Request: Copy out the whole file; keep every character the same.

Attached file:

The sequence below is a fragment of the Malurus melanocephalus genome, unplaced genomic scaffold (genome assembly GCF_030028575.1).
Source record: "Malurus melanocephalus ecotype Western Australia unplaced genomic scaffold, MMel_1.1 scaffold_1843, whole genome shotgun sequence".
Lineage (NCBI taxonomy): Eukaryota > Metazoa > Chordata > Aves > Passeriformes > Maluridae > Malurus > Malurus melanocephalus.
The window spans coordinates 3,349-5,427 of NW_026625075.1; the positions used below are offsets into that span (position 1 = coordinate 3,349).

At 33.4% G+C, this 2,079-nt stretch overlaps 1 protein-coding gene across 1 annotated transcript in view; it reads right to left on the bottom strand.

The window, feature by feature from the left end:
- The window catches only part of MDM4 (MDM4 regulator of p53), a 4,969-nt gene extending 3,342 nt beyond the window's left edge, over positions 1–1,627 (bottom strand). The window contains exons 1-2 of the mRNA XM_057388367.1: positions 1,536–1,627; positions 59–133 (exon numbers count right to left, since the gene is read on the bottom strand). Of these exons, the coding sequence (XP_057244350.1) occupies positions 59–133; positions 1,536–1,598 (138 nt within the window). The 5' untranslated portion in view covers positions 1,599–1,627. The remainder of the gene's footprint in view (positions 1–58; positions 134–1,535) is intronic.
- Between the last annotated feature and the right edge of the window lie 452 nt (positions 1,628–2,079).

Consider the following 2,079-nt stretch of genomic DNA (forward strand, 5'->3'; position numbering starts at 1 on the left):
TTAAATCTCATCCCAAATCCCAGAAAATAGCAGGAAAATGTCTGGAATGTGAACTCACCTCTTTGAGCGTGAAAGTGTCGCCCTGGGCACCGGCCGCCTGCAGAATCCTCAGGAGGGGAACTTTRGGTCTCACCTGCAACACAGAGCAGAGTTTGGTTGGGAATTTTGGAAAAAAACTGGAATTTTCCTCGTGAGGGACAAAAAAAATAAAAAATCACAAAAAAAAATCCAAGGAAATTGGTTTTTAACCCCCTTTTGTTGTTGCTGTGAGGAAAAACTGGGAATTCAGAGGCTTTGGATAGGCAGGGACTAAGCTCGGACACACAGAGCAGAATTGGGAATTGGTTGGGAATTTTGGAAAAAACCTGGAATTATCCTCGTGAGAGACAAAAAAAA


The sequence below is a fragment of the Malurus melanocephalus genome, unplaced genomic scaffold (genome assembly GCF_030028575.1).
Source record: "Malurus melanocephalus ecotype Western Australia unplaced genomic scaffold, MMel_1.1 scaffold_1843, whole genome shotgun sequence".
Lineage (NCBI taxonomy): Eukaryota > Metazoa > Chordata > Aves > Passeriformes > Maluridae > Malurus > Malurus melanocephalus.
The window spans coordinates 3,349-5,427 of NW_026625075.1; the positions used below are offsets into that span (position 1 = coordinate 3,349).

At 33.4% G+C, this 2,079-nt stretch overlaps 1 protein-coding gene across 1 annotated transcript in view; it reads right to left on the bottom strand.

The window, feature by feature from the left end:
- The window catches only part of MDM4 (MDM4 regulator of p53), a 4,969-nt gene extending 3,342 nt beyond the window's left edge, over positions 1–1,627 (bottom strand). The window contains exons 1-2 of the mRNA XM_057388367.1: positions 1,536–1,627; positions 59–133 (exon numbers count right to left, since the gene is read on the bottom strand). Of these exons, the coding sequence (XP_057244350.1) occupies positions 59–133; positions 1,536–1,598 (138 nt within the window). The 5' untranslated portion in view covers positions 1,599–1,627. The remainder of the gene's footprint in view (positions 1–58; positions 134–1,535) is intronic.
- Between the last annotated feature and the right edge of the window lie 452 nt (positions 1,628–2,079).

Consider the following 2,079-nt stretch of genomic DNA (forward strand, 5'->3'; position numbering starts at 1 on the left):
TTAAATCTCATCCCAAATCCCAGAAAATAGCAGGAAAATGTCTGGAATGTGAACTCACCTCTTTGAGCGTGAAAGTGTCGCCCTGGGCACCGGCCGCCTGCAGAATCCTCAGGAGGGGAACTTTRGGTCTCACCTGCAACACAGAGCAGAGTTTGGTTGGGAATTTTGGAAAAAAACTGGAATTTTCCTCGTGAGGGACAAAAAAAATAAAAAATCACAAAAAAAAATCCAAGGAAATTGGTTTTTAACCCCCTTTTGTTGTTGCTGTGAGGAAAAACTGGGAATTCAGAGGCTTTGGATAGGCAGGGACTAAGCTCGGACACACAGAGCAGAATTGGGAATTGGTTGGGAATTTTGGAAAAAACCTGGAATTATCCTCGTGAGAGACAAAAAAAA